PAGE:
Skip to main content

Artificial Intelligence in Army, Part 2: The use of AI to support Human Resources

Artificial Intelligence in Army, Part 2: The use of AI to support Human Resources

The first part of this blog focused on the risks of human bias inadvertently coded into AI. Part 2 explores the opportunities of AI to support Human Resource (HR) planning and management.

One such opportunity is in preparing for, and adapting to, the disruptions associated with workforce trends such as the transient (or contingent) workforce. The exact number of transient workers in Australia is unknown, however, most estimates place the number at around 30% of the workforce and growing. No doubt an effective argument can be made as to why the majority of the Army should remain full-time employees; however, consideration should be given to how the transient workforce can be harnessed to fill niche or highly specialised positions within the Army, such as some of the more technical roles within Information Warfare. Another disruptive trend is the contracting labour market and increased competition for human capital, a direct result of declining birth rates and the aging Australian population.

There are other disruptions inherent in the Fourth Industrial Revolution, however these two by themselves are sufficient to ensure that the competition for talent in the labour market will continue to intensify, and unless Army is prepared to access all talent potential, in whatever form it comes, it will not be an employer of choice across all desired skills-sets. In order to be prepared for these labour market disruptions, the Army needs a HR system that is more flexible and can adapt more readily to the individual: this is where AI comes in.

AI will allow the Army to plan the type of workforce it wants in the future while allowing for the known disruptive forces. This will require some thought about the types of skills Army thinks it will need in 10-20 years, a difficult but necessary task if the requisite changes are to be made to ensure Army is not behind other competitors. AI can predict the skills, the workforce, and how the workforce might be employed—part-time, as required, or full time. A difficult but nonetheless important task.

Additionally, the application of AI to workforce planning will allow commanders to make faster decisions about leave over stand-down periods and could even assist with posting decisions, making it easier for career management agencies to identify where the gap in skills will be in each posting cycle and better select the individuals with the requisite skills. On a larger scale, soldiers and officers could be informed of what their postings will look like for many years. There is no insurmountable reason why each soldier and officer could not be presented with a posting schedule with an outlook of 5-10 years that considers his or her skills; the skills that individual is expected to learn at each location; and the skills that will be required in future postings—particularly in the earlier stages of the member’s career. This would not only remove the annual postings churn, but it would also manage the expectations of individuals and their families and allow families the luxury of location-foresight beyond one or two years. There will always be changes, but this is no different to how the posting system currently operates.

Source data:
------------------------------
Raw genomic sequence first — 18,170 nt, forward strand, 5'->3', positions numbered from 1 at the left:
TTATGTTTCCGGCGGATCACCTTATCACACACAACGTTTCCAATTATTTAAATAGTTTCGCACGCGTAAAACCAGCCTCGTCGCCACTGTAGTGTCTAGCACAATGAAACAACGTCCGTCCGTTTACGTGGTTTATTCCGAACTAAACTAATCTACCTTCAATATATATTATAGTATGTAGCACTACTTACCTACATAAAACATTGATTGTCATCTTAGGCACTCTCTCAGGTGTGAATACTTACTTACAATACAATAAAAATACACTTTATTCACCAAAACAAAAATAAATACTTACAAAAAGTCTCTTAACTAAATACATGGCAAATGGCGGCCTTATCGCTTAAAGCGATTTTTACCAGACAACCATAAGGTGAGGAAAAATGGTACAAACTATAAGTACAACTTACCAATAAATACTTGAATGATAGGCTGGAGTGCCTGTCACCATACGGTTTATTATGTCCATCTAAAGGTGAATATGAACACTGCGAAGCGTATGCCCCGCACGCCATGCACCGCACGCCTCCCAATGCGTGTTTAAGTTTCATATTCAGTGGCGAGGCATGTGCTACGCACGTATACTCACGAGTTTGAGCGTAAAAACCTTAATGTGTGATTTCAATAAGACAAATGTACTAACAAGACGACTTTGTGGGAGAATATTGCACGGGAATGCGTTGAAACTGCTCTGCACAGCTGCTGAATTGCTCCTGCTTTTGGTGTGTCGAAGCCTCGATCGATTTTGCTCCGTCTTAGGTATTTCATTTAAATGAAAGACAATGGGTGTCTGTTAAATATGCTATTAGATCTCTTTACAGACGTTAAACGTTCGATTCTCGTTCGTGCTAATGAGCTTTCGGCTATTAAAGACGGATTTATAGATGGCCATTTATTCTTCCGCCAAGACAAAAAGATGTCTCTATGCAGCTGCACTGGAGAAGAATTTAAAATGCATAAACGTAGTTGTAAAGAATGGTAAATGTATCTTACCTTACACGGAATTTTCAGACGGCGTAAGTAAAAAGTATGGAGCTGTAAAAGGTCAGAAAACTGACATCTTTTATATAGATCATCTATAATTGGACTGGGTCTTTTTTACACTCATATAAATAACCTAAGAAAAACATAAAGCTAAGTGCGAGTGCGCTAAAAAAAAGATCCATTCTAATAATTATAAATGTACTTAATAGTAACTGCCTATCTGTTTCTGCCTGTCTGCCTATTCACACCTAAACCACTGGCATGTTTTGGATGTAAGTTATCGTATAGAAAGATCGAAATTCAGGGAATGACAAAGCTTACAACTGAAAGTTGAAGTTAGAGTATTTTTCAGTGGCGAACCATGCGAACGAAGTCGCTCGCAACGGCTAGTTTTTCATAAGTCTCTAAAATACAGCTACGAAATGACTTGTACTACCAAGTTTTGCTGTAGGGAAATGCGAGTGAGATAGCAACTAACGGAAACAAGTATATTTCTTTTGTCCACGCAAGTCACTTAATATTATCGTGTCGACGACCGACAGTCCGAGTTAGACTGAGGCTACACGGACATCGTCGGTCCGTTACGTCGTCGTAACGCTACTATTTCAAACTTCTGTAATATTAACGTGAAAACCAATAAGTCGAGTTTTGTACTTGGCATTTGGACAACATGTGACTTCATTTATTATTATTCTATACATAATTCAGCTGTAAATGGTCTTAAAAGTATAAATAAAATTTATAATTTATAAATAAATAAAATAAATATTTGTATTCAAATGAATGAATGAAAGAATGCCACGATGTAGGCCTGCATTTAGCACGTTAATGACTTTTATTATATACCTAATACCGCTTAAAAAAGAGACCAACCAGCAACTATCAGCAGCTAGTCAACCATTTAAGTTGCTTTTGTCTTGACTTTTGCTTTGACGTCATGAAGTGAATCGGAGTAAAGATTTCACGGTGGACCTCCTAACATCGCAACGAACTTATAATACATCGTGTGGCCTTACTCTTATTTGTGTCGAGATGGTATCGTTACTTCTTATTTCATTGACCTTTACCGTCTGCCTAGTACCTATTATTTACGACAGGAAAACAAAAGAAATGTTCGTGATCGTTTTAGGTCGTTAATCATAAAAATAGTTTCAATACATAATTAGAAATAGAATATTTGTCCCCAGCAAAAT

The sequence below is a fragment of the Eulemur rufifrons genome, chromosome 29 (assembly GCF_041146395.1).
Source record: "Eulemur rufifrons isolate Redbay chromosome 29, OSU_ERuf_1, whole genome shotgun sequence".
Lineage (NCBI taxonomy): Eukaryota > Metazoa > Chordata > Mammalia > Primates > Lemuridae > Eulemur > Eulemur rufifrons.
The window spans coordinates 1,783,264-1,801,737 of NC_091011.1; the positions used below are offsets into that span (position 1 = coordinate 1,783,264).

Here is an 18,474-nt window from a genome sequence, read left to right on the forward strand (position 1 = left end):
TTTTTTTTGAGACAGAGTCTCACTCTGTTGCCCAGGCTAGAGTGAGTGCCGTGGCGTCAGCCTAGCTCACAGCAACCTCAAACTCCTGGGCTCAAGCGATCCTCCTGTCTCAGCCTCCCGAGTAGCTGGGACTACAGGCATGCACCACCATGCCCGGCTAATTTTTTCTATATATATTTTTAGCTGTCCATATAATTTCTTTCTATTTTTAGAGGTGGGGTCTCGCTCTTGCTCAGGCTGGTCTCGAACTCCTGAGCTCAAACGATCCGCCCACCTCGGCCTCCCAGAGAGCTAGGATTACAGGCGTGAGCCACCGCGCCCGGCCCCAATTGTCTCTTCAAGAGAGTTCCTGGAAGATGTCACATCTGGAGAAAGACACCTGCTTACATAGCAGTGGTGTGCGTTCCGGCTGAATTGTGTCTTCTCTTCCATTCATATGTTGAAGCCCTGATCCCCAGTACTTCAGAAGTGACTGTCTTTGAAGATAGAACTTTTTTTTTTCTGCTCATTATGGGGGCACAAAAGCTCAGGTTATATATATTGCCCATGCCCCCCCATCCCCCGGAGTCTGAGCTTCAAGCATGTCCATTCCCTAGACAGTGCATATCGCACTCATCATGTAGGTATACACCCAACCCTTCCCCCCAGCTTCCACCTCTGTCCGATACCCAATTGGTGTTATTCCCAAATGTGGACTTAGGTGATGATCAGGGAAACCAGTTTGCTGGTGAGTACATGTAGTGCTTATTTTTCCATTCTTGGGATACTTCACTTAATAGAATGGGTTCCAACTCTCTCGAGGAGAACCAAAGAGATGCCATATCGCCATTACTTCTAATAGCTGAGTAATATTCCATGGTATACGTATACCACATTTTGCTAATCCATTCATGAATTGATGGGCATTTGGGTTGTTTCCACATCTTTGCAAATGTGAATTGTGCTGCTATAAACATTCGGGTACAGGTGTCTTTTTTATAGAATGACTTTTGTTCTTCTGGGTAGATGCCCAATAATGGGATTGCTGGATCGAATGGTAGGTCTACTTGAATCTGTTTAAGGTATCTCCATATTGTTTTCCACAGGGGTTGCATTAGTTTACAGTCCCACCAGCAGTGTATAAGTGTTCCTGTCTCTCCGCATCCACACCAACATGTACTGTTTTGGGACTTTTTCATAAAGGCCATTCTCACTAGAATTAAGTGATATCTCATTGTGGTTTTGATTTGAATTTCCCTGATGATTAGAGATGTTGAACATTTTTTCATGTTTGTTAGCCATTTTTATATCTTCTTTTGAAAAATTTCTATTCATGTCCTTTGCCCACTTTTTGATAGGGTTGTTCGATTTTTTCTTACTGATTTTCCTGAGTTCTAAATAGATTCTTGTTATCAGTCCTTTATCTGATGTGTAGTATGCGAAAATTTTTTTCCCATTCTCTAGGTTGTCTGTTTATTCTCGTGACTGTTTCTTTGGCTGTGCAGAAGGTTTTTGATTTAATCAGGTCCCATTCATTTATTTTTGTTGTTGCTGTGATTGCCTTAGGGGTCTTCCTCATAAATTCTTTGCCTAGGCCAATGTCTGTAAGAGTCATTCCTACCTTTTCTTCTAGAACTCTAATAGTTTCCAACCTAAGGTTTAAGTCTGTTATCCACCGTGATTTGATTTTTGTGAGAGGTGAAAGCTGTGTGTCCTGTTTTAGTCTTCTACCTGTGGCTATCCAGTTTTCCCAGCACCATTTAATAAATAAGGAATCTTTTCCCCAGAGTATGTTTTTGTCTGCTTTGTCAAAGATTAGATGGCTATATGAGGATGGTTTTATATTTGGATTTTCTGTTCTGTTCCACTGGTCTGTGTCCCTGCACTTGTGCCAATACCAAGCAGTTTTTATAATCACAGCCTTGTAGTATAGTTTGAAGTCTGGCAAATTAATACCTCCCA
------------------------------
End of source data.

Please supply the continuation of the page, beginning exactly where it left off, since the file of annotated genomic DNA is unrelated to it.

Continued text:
Lastly, when designed, developed and implemented correctly, AI can assist the Army in making better recruitment and promotion decisions. The negative impacts of subconscious bias and subsequent limitations on the merit systems typically used for HR management are well documented. It should come as no surprise that tallattractiveAnglo-Saxon males are more likely to get a job (and get paid more) than women and minorities, resulting in largely homogenous organisations, particularly at the more senior levels. This trait is most prevalent in large organisations that pride themselves on being meritocracies, not unlike Army. These characteristics prevent HR systems from being effective, fair and transparent, and can detract from goals of recruitment and talent retention.

Potential employees are recognising the applications of AI in HR. For many years now large corporations have been using AI to improve HR systems in order to: ensure more efficient recruitment processes; reduce recruitment costs; manage employer and employee expectations; conduct text mining and sentiment analysis to gauge workplace culture trends; increase talent sourcing and retention, and remove subjectivity from promotion processes.

The market has responded to this growing demand for AI, and nationally and internationally companies that specialise in AI for HR are being established. SeedlinkTech is one such company who has developed a niche market in using AI to enhance recruitment and retention decisions through predictive recruiting, talent cultivation, succession planning and human capital diversity and inclusivity. They do this through computational linguistics, which allows them to use AI to understand intent, expectations and potential through the written word. Other examples of the use of AI to assist with HR can be found here. There is a lot of potential in this space, and the Army should embrace it. 

The views expressed in this article and subsequent comments are those of the author(s) and do not necessarily reflect the official policy or position of the Australian Army, the Department of Defence or the Australian Government.

Using the Contribute page you can either submit an article in response to this or register/login to make comments.